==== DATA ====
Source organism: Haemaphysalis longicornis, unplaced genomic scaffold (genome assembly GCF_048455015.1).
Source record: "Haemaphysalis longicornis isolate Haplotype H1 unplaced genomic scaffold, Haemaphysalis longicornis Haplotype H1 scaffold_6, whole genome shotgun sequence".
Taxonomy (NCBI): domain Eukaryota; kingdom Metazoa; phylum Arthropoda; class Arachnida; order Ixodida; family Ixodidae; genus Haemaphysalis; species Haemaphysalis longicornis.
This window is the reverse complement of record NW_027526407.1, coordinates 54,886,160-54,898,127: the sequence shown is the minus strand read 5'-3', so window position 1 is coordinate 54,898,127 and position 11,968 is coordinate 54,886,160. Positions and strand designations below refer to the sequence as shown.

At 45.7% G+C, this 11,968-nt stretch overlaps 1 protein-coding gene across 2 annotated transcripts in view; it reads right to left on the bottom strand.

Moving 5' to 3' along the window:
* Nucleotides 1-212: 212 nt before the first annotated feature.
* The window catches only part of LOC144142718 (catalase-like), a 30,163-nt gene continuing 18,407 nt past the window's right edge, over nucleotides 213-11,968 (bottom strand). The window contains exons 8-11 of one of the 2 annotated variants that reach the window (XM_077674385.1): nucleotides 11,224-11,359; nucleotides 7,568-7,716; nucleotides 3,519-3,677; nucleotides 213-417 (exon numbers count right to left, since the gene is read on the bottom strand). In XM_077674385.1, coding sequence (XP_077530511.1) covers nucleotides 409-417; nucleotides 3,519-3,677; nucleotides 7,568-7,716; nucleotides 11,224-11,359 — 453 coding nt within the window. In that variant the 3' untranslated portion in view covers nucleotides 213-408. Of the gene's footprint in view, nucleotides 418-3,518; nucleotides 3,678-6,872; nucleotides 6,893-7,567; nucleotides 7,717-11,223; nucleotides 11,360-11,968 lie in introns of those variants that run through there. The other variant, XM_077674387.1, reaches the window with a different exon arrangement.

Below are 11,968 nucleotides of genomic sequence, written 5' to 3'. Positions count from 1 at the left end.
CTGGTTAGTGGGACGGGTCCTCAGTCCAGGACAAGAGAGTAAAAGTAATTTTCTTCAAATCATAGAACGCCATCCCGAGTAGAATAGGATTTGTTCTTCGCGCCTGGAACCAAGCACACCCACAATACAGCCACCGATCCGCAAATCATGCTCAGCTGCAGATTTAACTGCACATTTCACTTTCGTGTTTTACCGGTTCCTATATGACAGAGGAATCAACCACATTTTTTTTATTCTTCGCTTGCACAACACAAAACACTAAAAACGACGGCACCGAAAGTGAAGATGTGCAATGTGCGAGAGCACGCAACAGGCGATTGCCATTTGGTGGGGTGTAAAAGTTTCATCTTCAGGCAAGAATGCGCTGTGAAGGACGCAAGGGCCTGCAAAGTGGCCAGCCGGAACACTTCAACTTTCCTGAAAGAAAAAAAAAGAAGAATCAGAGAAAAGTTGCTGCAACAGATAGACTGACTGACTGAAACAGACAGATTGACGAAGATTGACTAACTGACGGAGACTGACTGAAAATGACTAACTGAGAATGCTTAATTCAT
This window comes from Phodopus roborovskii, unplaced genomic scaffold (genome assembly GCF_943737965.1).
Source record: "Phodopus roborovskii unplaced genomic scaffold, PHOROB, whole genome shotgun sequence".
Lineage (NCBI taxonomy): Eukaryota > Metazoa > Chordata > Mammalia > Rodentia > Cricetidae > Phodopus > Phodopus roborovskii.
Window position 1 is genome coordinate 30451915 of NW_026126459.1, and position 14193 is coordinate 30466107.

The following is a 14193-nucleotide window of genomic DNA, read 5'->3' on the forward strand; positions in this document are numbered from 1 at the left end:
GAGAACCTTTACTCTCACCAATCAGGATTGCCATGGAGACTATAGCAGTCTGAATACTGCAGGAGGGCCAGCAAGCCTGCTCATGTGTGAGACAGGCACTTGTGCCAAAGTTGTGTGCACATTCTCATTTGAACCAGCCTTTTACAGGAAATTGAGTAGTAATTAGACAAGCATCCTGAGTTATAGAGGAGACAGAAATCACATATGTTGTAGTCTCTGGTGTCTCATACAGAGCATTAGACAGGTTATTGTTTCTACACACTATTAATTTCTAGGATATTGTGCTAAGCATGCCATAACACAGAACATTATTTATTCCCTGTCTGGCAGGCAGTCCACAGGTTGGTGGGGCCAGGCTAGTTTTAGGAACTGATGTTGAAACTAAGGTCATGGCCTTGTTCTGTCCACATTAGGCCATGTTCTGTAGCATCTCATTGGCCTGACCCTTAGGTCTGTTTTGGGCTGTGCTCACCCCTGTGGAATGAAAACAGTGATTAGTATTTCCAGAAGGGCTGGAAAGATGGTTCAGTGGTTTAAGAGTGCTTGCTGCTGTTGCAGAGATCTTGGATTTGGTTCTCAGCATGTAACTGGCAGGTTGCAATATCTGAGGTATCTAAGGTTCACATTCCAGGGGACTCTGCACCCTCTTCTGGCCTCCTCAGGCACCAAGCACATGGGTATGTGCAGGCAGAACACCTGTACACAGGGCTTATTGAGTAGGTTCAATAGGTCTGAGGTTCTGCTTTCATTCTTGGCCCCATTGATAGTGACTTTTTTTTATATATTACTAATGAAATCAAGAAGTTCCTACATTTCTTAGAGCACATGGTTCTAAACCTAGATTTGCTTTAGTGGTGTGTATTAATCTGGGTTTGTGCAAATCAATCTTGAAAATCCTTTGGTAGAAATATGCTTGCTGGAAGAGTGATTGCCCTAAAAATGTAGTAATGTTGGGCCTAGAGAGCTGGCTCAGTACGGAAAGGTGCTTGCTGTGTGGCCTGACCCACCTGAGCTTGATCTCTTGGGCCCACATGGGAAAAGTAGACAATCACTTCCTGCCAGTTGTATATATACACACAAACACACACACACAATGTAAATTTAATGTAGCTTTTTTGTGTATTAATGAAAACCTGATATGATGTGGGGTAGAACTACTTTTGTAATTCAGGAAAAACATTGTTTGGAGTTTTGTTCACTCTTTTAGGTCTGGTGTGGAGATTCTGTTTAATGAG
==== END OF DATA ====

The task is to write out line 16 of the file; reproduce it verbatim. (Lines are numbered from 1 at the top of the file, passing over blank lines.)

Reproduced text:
GAGAACCTTTACTCTCACCAATCAGGATTGCCATGGAGACTATAGCAGTCTGAATACTGCAGGAGGGCCAGCAAGCCTGCTCATGTGTGAGACAGGCACTTGTGCCAAAGTTGTGTGCACATTCTCATTTGAACCAGCCTTTTACAGGAAATTGAGTAGTAATTAGACAAGCATCCTGAGTTATAGAGGAGACAGAAATCACATATGTTGTAGTCTCTGGTGTCTCATACAGAGCATTAGACAGGTTATTGTTTCTACACACTATTAATTTCTAGGATATTGTGCTAAGCATGCCATAACACAGAACATTATTTATTCCCTGTCTGGCAGGCAGTCCACAGGTTGGTGGGGCCAGGCTAGTTTTAGGAACTGATGTTGAAACTAAGGTCATGGCCTTGTTCTGTCCACATTAGGCCATGTTCTGTAGCATCTCATTGGCCTGACCCTTAGGTCTGTTTTGGGCTGTGCTCACCCCTGTGGAATGAAAACAGTGATTAGTATTTCCAGAAGGGCTGGAAAGATGGTTCAGTGGTTTAAGAGTGCTTGCTGCTGTTGCAGAGATCTTGGATTTGGTTCTCAGCATGTAACTGGCAGGTTGCAATATCTGAGGTATCTAAGGTTCACATTCCAGGGGACTCTGCACCCTCTTCTGGCCTCCTCAGGCACCAAGCACATGGGTATGTGCAGGCAGAACACCTGTACACAGGGCTTATTGAGTAGGTTCAATAGGTCTGAGGTTCTGCTTTCATTCTTGGCCCCATTGATAGTGACTTTTTTTTATATATTACTAATGAAATCAAGAAGTTCCTACATTTCTTAGAGCACATGGTTCTAAACCTAGATTTGCTTTAGTGGTGTGTATTAATCTGGGTTTGTGCAAATCAATCTTGAAAATCCTTTGGTAGAAATATGCTTGCTGGAAGAGTGATTGCCCTAAAAATGTAGTAATGTTGGGCCTAGAGAGCTGGCTCAGTACGGAAAGGTGCTTGCTGTGTGGCCTGACCCACCTGAGCTTGATCTCTTGGGCCCACATGGGAAAAGTAGACAATCACTTCCTGCCAGTTGTATATATACACACAAACACACACACACAATGTAAATTTAATGTAGCTTTTTTGTGTATTAATGAAAACCTGATATGATGTGGGGTAGAACTACTTTTGTAATTCAGGAAAAACATTGTTTGGAGTTTTGTTCACTCTTTTAGGTCTGGTGTGGAGATTCTGTTTAATGAG